For the 39th time since 1969, the Dow Jones Utilities Average rallied in the fourth quarter. But this upside didn’t prevent the benchmark from finishing the year with a 3.1 percent loss, the index’s first negative return after a positive January since 1987.
Fortunately, the primary catalyst for the loss—uncertainty about when the Federal Reserve would start raising interest rates—no longer exists. And just like the beginning of the 2004-06 tightening cycle, utility stocks have gained ground despite weakness in the broader market.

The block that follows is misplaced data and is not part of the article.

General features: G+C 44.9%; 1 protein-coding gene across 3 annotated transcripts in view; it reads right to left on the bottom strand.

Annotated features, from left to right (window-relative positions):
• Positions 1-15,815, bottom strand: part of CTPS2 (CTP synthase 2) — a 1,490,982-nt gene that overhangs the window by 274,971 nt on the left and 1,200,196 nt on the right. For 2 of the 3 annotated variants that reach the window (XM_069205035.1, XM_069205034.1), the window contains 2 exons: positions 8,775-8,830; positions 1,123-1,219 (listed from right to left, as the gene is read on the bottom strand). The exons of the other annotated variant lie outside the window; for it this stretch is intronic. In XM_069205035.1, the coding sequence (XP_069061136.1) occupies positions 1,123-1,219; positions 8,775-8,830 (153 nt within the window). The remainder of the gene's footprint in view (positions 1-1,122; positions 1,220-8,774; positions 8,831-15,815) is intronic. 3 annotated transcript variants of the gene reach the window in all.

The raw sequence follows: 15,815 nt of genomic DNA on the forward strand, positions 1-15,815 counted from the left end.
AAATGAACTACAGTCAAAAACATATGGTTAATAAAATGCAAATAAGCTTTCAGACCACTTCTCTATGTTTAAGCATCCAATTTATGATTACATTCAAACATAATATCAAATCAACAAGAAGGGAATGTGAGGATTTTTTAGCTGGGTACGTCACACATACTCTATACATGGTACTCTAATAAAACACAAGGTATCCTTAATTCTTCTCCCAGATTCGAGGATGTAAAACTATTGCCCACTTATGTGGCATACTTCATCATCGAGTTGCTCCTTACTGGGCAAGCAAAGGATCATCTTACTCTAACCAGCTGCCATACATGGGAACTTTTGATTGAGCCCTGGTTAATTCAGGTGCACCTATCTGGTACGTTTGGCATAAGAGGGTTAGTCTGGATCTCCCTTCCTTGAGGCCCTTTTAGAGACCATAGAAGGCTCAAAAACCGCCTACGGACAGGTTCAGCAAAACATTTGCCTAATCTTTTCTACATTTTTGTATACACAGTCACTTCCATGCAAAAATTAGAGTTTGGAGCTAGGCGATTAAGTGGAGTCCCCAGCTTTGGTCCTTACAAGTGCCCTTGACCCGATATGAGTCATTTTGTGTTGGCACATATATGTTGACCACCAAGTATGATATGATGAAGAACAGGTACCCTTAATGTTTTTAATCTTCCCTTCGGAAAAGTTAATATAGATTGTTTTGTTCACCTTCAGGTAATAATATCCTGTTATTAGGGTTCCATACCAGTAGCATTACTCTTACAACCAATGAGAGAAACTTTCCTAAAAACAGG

But last year’s challenges remain in play for 2016. Energy prices have yet to find a bottom. Non-investment grade debt has become crushingly expensive to refinance, tightening capital markets for all but the strongest companies. Emerging markets continue to struggle. And any international currency not pegged to the US dollar find itself under pressure.
The Quality Grades for the 214 essential-service companies tracked in our Utility Report Card
provide insight into the spectrum of risk and help investors to avoid the riskiest names.